SMP and Embedded Real Time
Priority inversion is illustrated by Figure 9. A low-priority process P2 holds a lock, but is preempted by medium-priority processes. When high-priority process P1 tries to acquire the lock, it must wait, because P2 holds it. But P2 cannot release it until it runs again, which will not happen while the medium-priority processes are running. So, in effect, the medium-priority processes have blocked a high-priority process: in short, priority inversion.
One way to prevent priority inversion is to disable preemption during critical sections, as is done in CONFIG_PREEMPT builds of the Linux kernel. However, this preemption disabling can result in excessive latencies.
The -rt patchset therefore uses priority inheritance instead, so that P1 donates its priority to P2, but only for as long as P2 continues to hold the lock, as shown in Figure 10. Because P2 is now running at high priority, it preempts the medium-priority processes, completing its critical section quickly and then handing the lock off to P1.
So priority inheritance works well for exclusive locks, where only one thread can hold the lock at a given time. But there are also reader-writer locks, which can be held by one writer on the one hand or by an unlimited number of readers on the other. The fact that a reader-writer lock can be held by an unlimited number of readers can be a real problem for priority inheritance, as illustrated in Figure 11. Here, several low-priority processes are read-holding lock L1, but are preempted by medium-priority processes. Each low-priority process might also be blocked write-acquiring other locks, which might be read-held by even more low-priority processes, all of which are also preempted by the medium-priority processes.
Priority inheritance can solve this problem, but the cure is worse than the disease. For example, the arbitrarily bushy tree of preempted processes requires complex and slow bookkeeping. But even worse, before the high-priority writer can proceed, all of the low-priority processes must complete their critical sections, which will result in arbitrarily long delays.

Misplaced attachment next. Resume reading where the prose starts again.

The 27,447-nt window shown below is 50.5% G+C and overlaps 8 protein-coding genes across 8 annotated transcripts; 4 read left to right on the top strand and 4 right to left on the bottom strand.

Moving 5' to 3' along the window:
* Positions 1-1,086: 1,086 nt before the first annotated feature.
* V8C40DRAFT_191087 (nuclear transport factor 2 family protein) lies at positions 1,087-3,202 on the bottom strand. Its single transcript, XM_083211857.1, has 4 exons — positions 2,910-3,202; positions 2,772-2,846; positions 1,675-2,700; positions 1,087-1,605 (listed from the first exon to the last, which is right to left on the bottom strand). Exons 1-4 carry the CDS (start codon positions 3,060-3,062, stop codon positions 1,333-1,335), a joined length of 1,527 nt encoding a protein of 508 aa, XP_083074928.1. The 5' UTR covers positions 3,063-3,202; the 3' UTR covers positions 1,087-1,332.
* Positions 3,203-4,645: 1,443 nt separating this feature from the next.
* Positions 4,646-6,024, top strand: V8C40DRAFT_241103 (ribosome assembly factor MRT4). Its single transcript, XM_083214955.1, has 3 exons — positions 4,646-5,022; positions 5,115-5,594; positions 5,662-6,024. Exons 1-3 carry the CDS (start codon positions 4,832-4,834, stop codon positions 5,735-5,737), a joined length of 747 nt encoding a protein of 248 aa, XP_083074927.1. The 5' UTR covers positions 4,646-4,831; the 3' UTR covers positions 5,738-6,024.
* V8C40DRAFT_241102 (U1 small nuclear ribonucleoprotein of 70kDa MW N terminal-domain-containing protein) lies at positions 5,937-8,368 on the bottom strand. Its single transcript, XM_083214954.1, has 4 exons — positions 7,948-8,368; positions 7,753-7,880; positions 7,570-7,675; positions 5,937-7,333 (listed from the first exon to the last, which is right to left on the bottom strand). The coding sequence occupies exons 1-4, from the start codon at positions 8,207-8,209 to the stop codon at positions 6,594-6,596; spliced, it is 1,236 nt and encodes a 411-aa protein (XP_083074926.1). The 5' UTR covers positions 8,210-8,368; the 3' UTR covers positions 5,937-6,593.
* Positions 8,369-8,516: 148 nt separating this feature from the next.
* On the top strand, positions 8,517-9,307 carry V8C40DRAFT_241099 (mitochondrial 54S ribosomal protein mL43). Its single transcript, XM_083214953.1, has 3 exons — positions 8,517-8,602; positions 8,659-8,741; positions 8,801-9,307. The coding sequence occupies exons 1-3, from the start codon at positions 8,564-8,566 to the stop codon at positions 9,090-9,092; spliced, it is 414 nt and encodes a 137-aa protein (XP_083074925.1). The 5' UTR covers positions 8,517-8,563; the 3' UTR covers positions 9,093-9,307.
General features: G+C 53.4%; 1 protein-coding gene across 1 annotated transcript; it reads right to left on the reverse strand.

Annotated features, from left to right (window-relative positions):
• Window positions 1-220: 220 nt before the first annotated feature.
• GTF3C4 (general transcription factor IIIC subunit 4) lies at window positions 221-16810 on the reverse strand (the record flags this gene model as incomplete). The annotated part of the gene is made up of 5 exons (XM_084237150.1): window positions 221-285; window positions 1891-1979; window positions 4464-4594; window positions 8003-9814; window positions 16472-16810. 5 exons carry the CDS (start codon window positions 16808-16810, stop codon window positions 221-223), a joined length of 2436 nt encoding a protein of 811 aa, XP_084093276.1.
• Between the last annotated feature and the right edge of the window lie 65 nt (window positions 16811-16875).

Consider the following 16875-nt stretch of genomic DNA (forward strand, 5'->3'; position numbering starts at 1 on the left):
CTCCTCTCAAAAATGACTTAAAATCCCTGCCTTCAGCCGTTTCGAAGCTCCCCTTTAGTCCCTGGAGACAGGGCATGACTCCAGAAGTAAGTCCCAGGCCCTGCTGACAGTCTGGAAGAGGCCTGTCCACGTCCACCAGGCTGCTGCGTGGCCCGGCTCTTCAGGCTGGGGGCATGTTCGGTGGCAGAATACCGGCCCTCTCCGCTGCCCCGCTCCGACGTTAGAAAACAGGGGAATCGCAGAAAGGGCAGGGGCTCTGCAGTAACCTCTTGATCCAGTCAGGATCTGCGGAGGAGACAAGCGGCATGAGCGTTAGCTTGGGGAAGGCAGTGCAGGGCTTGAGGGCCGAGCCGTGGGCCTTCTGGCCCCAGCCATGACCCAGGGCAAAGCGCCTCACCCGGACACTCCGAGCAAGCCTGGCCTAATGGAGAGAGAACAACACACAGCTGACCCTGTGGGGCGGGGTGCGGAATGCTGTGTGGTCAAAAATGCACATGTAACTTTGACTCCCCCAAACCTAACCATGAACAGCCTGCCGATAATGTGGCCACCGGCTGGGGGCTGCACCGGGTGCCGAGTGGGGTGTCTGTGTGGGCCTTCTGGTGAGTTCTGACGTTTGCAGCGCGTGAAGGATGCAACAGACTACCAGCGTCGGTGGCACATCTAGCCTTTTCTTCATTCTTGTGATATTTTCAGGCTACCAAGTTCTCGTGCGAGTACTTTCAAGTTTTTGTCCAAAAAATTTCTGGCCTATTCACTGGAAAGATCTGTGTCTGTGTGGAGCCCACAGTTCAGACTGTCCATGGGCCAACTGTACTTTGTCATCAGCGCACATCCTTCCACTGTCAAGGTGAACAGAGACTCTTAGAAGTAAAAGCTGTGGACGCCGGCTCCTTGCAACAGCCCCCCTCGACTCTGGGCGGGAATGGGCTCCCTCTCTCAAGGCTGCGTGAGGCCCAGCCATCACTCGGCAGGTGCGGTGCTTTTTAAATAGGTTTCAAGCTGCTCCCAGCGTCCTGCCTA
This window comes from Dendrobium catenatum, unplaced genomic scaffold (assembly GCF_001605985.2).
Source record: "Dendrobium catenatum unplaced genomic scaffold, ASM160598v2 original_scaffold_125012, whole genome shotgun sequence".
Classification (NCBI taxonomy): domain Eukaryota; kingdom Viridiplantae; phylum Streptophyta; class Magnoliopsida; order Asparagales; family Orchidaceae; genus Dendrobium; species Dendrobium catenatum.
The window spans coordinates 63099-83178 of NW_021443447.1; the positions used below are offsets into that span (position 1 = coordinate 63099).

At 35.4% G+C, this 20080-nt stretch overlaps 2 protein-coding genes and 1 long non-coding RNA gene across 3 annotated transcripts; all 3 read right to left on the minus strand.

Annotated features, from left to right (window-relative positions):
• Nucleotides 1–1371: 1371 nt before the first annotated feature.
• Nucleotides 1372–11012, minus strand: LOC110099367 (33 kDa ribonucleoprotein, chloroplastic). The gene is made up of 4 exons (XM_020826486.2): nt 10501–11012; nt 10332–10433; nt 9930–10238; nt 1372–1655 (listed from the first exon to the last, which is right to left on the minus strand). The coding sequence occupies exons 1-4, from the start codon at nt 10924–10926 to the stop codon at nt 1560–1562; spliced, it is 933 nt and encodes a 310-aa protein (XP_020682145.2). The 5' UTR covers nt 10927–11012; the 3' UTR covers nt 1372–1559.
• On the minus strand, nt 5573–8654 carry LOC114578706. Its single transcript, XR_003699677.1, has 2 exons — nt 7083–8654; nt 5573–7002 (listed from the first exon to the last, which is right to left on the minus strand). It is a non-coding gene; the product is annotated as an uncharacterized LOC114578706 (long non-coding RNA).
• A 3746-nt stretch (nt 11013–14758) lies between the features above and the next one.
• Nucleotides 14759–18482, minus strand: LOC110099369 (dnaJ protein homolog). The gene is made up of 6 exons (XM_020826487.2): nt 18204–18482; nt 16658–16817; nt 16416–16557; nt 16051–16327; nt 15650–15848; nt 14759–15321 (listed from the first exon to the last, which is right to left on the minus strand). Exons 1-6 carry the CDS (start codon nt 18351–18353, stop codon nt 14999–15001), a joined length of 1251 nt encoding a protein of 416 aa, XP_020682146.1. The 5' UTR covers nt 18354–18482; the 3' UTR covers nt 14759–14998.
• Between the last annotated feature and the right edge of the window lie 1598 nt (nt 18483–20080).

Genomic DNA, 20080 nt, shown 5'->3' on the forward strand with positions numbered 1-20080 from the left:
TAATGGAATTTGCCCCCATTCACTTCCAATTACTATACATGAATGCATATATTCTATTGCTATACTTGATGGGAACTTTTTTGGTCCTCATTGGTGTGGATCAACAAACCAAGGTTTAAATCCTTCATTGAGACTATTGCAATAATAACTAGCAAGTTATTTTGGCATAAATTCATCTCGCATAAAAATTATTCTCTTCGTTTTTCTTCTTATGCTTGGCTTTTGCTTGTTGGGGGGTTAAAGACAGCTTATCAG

Such delays are not what we want in a real-time system. This situation resulted in numerous “spirited” discussions on the Linux-kernel mailing list, which Ingo Molnar closed down with the following proposal:
Only one task at a time may read-acquire a given reader-writer lock.
If #1 results in performance or scalability problems, the problematic lock will be replaced with RCU (read-copy update).
RCU can be thought of as a reader-writer lock where readers never block; in fact, readers execute a deterministic number of instructions. Writers have much higher overhead, as they must retain old versions of the data structure that readers might still be referencing. RCU provides special primitives to allow writers to determine when all readers have completed, so that the writer can determine when it is safe to free old versions. RCU works best for read-mostly data structures, or for data structures with hard real-time readers. (More detail may be found at en.wikipedia.org/wiki/RCU, and even more detail may be found at www.rdrop.com/users/paulmck/RCU. Although user-level RCU implementations have been produced for experimental purposes, for example, www.cs.toronto.edu/~tomhart/perflab/ipdps06.tgz, production-quality RCU implementations are currently found only in kernels. Fixing this is on my to-do list.)
A key property of RCU is that writers never block readers, and, conversely, readers do not block writers from modifying a data structure. Therefore, RCU cannot cause priority inversion. This is illustrated in Figure 12. Here, the low-priority processes are in RCU read-side critical sections and are preempted by medium-priority processes, but because the locks are used only to coordinate updates, the high-priority process P1 immediately can acquire the lock and carry out the update by creating a new version. Freeing the old version does have to wait for readers to complete, but this freeing can be deferred to avoid degrading real-time latencies.
This combination of priority inheritance and RCU permits the -rt patchset to provide real-time latencies on mid-range multiprocessors. But priority inheritance is not a panacea. For example, one could imagine applying some form of priority inheritance to real-live users who might be blocking high-priority processes, as shown in Figure 13. However, I would rather we did not.
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